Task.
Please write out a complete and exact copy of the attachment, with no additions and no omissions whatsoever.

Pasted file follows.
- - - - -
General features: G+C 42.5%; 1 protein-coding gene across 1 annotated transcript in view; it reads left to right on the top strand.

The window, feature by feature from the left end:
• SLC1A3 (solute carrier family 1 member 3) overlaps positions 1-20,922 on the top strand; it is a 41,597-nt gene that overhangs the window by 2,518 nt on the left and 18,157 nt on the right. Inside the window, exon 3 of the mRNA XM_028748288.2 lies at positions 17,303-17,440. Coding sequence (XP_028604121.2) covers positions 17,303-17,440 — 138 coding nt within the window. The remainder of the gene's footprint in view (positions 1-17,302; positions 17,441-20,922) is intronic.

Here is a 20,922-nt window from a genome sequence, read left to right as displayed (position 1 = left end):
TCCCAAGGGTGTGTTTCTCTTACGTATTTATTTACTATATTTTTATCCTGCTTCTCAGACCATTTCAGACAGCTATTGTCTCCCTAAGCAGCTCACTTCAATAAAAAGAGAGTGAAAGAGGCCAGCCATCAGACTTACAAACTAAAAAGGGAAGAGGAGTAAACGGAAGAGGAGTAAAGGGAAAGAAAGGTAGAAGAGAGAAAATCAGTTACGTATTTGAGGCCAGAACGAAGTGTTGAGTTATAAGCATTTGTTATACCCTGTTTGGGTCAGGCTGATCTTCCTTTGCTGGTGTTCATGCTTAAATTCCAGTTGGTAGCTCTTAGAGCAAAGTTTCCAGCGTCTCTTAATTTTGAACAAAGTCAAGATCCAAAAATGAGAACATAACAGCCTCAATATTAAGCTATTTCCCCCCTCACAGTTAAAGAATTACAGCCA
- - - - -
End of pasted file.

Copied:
General features: G+C 42.5%; 1 protein-coding gene across 1 annotated transcript in view; it reads left to right on the top strand.

The window, feature by feature from the left end:
• SLC1A3 (solute carrier family 1 member 3) overlaps positions 1-20,922 on the top strand; it is a 41,597-nt gene that overhangs the window by 2,518 nt on the left and 18,157 nt on the right. Inside the window, exon 3 of the mRNA XM_028748288.2 lies at positions 17,303-17,440. Coding sequence (XP_028604121.2) covers positions 17,303-17,440 — 138 coding nt within the window. The remainder of the gene's footprint in view (positions 1-17,302; positions 17,441-20,922) is intronic.

Here is a 20,922-nt window from a genome sequence, read left to right as displayed (position 1 = left end):
TCCCAAGGGTGTGTTTCTCTTACGTATTTATTTACTATATTTTTATCCTGCTTCTCAGACCATTTCAGACAGCTATTGTCTCCCTAAGCAGCTCACTTCAATAAAAAGAGAGTGAAAGAGGCCAGCCATCAGACTTACAAACTAAAAAGGGAAGAGGAGTAAACGGAAGAGGAGTAAAGGGAAAGAAAGGTAGAAGAGAGAAAATCAGTTACGTATTTGAGGCCAGAACGAAGTGTTGAGTTATAAGCATTTGTTATACCCTGTTTGGGTCAGGCTGATCTTCCTTTGCTGGTGTTCATGCTTAAATTCCAGTTGGTAGCTCTTAGAGCAAAGTTTCCAGCGTCTCTTAATTTTGAACAAAGTCAAGATCCAAAAATGAGAACATAACAGCCTCAATATTAAGCTATTTCCCCCCTCACAGTTAAAGAATTACAGCCA